Submitted to: Applied and Environmental Microbiology
Publication Type: Peer Reviewed Journal
Publication Acceptance Date: April 1, 2001
Publication Date: July 1, 2001
Citation: SHELTON, D.R., KARNS, J.S. QUANTITATIVE DETECTION OF ESCHERICHIA COLI O157 IN SURFACE WATERS USING IMMUNOMAGNETIC-ELECTROCHEMILUMINESCENCE (IM-ECL). APPLIED AND ENVIRONMENTAL MICROBIOLOGY. 2001. Interpretive Summary: There is increasing concern regarding the impact of water-borne pathogens on human health. In particular, enterohemorrhagic E. coli O157:H7 is a serious health threat, particularly in children. It causes bloody diarrhea and, if not treated promptly, can result in kidney failure and death. There are an estimated 73,000 cases of E. coli O157 infections per year in the U.S., of which approximately 11,000 are water-borne. At present, the risk from water-borne transmission of E. coli O157 cannot be estimated because there are no reliable methods for the detection and enumeration of these organisms in water samples. Cultural methods are prohibitively laborious and expensive. For example, the current USDA/Food Safety and Inspection Service (FSIS) method entails four enrichment/culturing steps for preliminary identification and ten biochemical tests for confirmation of E. coli O157. We have previously developed a novel method for the quantitative detection of E. coli O157 in water samples using antibodies coupled to magnetic beads in conjunction with a light detection system. This method has been modified to detect E. coli O157 cells in water samples concentrated 100-fold using vortex filtration. The modified method allows for detection of approximately 25 to 100,000 E. coli O157 viable or non-viable cells in 100 milliliters of concentrated water. If water samples are enriched using special growth media selective for E. coli O157, approximately 2 viable E. coli O157 cells can be detected in one liter of concentrated water.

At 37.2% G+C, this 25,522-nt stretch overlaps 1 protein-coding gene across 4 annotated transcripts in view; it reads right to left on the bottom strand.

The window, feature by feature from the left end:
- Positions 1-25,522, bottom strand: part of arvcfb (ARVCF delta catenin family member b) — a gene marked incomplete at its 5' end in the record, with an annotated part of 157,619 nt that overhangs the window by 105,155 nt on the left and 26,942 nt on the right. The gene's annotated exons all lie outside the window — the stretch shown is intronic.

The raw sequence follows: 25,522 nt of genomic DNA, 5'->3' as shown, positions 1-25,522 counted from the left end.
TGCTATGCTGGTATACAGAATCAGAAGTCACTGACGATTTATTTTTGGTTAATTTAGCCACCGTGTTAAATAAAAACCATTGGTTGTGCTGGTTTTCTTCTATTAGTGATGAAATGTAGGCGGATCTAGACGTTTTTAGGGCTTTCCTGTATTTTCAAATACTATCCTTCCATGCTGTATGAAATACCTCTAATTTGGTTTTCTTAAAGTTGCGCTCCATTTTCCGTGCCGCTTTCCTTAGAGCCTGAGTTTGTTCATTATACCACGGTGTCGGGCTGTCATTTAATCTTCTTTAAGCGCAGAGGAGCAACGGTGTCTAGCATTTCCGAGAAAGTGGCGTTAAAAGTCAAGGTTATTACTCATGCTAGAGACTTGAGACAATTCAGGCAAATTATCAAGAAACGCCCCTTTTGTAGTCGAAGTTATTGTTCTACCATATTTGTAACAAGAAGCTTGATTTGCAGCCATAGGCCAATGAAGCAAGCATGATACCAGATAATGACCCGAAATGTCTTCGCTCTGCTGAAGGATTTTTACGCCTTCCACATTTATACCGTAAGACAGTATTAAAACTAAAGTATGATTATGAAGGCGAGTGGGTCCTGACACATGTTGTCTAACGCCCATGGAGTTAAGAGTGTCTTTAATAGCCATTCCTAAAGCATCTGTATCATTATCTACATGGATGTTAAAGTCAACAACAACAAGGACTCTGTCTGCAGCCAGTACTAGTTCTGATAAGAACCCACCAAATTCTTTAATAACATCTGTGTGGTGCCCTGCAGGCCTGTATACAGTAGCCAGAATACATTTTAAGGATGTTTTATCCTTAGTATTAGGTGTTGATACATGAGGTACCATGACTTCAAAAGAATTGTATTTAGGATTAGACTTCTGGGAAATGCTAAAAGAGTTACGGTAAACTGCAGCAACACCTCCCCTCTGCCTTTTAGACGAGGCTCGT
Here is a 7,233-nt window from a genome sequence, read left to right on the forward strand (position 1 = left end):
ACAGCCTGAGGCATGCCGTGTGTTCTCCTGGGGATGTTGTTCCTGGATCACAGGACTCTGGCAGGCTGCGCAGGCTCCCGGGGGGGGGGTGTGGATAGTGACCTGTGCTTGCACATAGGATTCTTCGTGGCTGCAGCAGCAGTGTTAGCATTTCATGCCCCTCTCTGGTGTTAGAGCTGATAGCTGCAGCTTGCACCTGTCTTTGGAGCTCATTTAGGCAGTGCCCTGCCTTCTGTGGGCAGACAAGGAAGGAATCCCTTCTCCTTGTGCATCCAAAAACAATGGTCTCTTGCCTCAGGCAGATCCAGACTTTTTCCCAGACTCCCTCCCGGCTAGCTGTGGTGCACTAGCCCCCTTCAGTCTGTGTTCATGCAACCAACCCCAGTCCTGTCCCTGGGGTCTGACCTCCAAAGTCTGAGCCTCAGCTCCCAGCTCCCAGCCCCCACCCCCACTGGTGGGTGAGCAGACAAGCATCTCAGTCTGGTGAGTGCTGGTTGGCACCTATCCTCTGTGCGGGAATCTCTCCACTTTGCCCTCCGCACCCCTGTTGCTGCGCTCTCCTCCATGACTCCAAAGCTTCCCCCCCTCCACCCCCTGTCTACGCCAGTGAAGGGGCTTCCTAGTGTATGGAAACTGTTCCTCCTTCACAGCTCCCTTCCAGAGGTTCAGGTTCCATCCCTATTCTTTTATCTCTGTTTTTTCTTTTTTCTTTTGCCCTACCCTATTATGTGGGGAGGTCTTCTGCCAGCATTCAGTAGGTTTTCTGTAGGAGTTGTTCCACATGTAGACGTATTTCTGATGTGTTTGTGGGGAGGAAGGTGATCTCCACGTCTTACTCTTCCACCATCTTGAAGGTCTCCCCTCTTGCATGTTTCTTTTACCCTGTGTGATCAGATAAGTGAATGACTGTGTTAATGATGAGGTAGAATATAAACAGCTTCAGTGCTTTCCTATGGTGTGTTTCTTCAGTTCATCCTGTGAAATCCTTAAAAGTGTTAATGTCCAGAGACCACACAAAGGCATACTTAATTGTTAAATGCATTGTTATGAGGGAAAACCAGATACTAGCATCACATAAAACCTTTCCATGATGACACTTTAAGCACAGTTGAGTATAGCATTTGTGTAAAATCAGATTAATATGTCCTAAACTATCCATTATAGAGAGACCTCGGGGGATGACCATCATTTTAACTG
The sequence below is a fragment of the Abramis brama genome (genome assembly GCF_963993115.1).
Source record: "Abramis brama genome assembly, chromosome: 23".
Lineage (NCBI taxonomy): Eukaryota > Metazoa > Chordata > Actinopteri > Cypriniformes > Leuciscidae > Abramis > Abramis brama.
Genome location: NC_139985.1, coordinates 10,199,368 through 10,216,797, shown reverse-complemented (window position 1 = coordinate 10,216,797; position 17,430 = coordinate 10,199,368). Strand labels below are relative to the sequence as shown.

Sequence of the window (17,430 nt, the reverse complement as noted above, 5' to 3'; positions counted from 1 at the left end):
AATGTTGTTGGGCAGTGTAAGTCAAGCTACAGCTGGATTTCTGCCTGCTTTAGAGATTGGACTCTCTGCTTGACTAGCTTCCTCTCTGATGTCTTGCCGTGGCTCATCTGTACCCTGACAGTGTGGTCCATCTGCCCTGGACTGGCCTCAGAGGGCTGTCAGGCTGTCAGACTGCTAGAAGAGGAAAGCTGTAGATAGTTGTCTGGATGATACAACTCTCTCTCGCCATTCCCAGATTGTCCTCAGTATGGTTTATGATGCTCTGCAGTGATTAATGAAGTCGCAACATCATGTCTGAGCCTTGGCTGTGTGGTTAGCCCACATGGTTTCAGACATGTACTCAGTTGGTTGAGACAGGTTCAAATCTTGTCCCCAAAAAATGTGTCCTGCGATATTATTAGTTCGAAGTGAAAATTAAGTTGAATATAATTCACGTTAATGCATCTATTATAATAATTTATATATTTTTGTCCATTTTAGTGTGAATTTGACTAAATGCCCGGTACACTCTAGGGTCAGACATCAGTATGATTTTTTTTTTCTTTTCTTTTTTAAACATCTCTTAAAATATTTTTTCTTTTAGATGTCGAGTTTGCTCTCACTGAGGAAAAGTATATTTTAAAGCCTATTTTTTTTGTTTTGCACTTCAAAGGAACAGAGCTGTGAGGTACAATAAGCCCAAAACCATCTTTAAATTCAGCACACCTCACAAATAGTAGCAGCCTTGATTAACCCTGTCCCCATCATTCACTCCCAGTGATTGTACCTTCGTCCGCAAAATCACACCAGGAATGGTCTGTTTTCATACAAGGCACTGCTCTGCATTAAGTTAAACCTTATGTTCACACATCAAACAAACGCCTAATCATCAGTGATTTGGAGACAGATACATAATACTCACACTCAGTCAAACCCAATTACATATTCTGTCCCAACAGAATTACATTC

Technical Abstract: A protocol for the quantitative detection of E. coli O157 in concentrated surface waters using immunomagnetic-electrochemiluminescence (IM-ECL) was developed and optimized. Studies were conducted using an antibody "sandwich" format utilizing self-prepared IM beads conjugated with a monoclonal IgG specific to O157 LPS coupled with a polyclonal anti-O157:H7 IgG to which an electrochemiluminescent label (TAG) was attached. Background ECL signals from concentrated (100x) water samples were substantially higher and more variable than raw water samples or phosphate buffered saline blanks. The background signal was partially eliminated by the addition of polyvinylpolypyrrolidone (PVPP). Successive cell capture incubations, termed sequential bead capture (SBC), were evaluated as a means of establishing baseline ECL values for individual water samples. Optimal results were obtained with (i) a slow speed centrifugation (100xg) prior to the assay, (ii) a three hour cell capture incubation, and (iii) a three mL sample volume. The linear dynamic range was ca. 100 to 100,000 E. coli O157 cells per mL concentrated water (100x). Ten liter surface water samples were spiked with ca. 5,000 E. coli O157 cells, concentrated by vortex filtration, and aliquots analyzed by IM-ECL. Cell recoveries were essentially complete. ECL signals were generally consistent with standard curves for comparable cell concentrations. Based on Student's t values, the sensitivity of the IM-ECL appears to be ca. 25 E. coli O157 cells per 100 mL concentrated water. Enrichments were conducted using EC broth (ECB) and minimal lactose broth (MLB). All tubes with concentrated water became turbid and gave a positive ECL response. These data suggest that viable 2 cells per L concentrated water can be detected with MLB.